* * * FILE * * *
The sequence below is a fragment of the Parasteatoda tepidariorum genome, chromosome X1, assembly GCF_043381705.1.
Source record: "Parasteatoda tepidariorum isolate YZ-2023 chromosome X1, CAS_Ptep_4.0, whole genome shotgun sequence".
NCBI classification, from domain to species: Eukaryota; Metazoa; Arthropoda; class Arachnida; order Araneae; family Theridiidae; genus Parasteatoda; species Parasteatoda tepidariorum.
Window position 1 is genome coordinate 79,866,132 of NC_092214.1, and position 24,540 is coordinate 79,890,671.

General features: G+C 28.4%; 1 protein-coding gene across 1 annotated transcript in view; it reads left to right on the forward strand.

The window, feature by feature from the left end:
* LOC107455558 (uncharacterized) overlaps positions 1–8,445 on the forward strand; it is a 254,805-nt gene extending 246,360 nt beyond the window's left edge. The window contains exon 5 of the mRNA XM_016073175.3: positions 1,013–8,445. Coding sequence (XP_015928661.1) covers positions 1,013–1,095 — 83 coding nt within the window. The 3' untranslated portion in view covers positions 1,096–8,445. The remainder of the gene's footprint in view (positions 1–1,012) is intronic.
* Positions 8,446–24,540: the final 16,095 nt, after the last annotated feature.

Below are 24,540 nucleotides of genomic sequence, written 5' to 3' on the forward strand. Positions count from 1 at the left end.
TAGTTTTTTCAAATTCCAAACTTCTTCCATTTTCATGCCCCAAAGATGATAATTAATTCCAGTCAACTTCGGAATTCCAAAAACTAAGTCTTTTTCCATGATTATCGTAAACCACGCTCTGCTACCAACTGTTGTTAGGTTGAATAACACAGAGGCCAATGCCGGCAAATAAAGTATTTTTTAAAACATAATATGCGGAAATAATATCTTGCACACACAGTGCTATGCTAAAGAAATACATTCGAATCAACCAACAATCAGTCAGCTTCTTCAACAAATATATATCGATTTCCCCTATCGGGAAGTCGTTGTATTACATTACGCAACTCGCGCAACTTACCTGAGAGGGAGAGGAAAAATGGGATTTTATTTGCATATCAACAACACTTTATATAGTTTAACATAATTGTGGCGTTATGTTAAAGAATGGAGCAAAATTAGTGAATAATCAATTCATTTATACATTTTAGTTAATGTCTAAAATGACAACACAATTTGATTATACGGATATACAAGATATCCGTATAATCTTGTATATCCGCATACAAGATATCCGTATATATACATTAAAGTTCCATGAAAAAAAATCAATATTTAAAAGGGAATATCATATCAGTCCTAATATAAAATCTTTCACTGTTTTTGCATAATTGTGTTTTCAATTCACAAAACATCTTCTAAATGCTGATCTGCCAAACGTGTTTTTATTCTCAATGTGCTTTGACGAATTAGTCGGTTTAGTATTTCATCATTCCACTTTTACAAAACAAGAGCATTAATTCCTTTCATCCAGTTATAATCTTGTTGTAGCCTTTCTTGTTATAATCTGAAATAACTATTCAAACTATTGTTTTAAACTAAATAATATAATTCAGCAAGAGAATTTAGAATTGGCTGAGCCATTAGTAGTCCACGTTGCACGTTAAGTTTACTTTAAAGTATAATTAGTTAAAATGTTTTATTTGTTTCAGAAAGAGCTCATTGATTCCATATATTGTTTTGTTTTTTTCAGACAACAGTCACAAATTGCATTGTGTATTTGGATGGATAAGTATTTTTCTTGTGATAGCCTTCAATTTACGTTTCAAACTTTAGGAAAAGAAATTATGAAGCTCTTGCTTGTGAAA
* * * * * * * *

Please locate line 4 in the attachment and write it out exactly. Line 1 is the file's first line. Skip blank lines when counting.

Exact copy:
Window position 1 is genome coordinate 79,866,132 of NC_092214.1, and position 24,540 is coordinate 79,890,671.